Scott Cohen, co-founder of the large digital distribution company The Orchard, recently said that “there will be a number one song that’s 100% AI-written.” Which is a scary thought, not only because it will displace millions of people from work, but because it removes the creativity and humanism from music.
It’s not unthinkable that decades from now much of the music that we listen to will be created using advanced software that figures out the optimum beats and lyrics for record sales. Is that a world that we want to live in? Technology is great, it’s awesome, and it’s saving lives at a rapid pace, but to create music with it is a completely different situation.
The beauty of great music is that it’s personal to an individual or a band, it’s not engineered because a software thinks it will connect with the largest audience or sell the most records. Perhaps it’ll help us to create even better songs, but that seems unlikely. Instead, it might drain the industry of creativity, job opportunities and the humanism that made it a magical place for many of us.
Google recently teamed up with a musician called David Usher and using their Lyric AI Assistant they were able to create multiple song lyrics using the software. Instead of starting with a blank page the software could interpret much of what he was trying to create and gave him back chunks of lyrics which he could hone and then send back through the software.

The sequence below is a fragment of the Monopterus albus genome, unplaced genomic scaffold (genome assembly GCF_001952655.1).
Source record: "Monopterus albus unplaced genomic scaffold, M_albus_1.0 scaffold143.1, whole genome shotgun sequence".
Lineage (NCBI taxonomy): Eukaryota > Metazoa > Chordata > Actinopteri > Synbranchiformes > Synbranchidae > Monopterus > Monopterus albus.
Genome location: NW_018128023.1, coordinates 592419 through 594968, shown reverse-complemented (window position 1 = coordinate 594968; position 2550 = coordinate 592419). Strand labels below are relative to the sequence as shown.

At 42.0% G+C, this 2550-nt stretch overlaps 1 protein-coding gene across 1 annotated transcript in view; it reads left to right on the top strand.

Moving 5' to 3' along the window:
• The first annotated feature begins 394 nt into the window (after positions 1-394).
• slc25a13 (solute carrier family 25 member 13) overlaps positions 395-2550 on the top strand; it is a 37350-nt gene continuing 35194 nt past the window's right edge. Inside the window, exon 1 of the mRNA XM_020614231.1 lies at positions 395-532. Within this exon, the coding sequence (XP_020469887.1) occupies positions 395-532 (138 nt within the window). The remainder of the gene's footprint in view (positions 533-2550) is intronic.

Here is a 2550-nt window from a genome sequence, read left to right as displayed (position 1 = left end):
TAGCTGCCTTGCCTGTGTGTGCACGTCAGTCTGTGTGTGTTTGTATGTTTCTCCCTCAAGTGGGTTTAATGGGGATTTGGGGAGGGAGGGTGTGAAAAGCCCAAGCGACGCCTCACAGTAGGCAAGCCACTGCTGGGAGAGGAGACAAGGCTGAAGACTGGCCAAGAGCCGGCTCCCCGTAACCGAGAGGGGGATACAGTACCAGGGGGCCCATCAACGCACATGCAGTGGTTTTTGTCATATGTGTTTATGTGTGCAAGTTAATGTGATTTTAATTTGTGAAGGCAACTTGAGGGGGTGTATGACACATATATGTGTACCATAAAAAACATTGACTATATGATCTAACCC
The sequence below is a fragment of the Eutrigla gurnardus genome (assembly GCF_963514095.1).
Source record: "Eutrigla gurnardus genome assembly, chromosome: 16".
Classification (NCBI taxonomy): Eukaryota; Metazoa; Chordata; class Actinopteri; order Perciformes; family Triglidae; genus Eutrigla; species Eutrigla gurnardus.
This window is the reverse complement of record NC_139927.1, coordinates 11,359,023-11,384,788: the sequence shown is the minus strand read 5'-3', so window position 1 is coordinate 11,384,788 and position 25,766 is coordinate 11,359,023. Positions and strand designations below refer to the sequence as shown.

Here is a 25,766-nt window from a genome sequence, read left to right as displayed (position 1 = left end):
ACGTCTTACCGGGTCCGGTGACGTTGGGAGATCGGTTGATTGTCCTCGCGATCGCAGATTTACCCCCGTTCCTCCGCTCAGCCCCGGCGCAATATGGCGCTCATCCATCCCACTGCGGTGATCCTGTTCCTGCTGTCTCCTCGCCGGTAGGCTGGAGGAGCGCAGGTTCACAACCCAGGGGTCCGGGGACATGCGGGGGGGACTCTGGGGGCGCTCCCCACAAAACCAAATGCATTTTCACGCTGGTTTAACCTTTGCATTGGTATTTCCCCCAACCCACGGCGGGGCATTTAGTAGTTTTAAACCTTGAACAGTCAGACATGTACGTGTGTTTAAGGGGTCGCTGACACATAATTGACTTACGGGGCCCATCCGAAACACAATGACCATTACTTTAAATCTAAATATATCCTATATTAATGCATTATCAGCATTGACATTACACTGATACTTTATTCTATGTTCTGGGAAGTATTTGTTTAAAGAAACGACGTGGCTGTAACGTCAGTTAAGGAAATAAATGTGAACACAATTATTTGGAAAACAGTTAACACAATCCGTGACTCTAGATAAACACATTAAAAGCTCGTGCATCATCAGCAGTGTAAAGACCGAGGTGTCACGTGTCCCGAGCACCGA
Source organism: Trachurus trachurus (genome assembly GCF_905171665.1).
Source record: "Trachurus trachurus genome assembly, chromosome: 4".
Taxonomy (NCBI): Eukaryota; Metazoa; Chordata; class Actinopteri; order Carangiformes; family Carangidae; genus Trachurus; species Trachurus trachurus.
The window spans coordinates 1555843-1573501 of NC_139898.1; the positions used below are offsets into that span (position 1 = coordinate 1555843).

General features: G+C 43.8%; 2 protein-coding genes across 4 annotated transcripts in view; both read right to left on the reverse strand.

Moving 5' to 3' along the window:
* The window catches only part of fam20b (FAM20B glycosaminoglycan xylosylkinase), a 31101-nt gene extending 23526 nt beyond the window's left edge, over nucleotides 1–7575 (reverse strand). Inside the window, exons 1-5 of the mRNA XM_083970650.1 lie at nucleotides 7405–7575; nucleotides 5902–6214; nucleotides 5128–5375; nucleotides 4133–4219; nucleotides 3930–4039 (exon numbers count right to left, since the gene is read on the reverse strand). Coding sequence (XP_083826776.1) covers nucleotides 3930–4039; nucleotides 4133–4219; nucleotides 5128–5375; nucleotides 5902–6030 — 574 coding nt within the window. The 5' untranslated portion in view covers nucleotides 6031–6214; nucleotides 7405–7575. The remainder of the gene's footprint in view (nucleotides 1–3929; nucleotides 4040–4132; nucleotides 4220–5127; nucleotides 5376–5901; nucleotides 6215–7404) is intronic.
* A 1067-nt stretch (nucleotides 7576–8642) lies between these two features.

Using such an AI it’s possible that even the worst songwriters could create incredible music. Is that what we want? Sure, it gives us all the opportunity to create magic, but would we want to watch the Olympics if we could all take steroids that meant that we could replicate it ourselves? Probably not, great music is tremendous because it’s something that we couldn’t accomplish. Vincent D’Eletto, the founder of WordAgents.com, recently spoke about the written word in song and how it was “personal and powerful” and using software takes away from that to a large extent.
Another talented musician in her own right, Taryn Southern, composed and produced an upcoming album using four different AI music tools. Similar to the tool Usher used, she selected a certain style, tempo and musical key that the software then creates a melody from which she can then iterate before sending it through the AI again.
Southern compared it to a band member that inspires you but this, seems far removed because AI isn’t human, it doesn’t take a percentage of the revenue, and it can’t play it for you on stage. It’s not at all like a bandmate, it’s a “copy and paste” factory for music, and if we’re not careful, it will spoil the industry that we love and make it unrecognizable.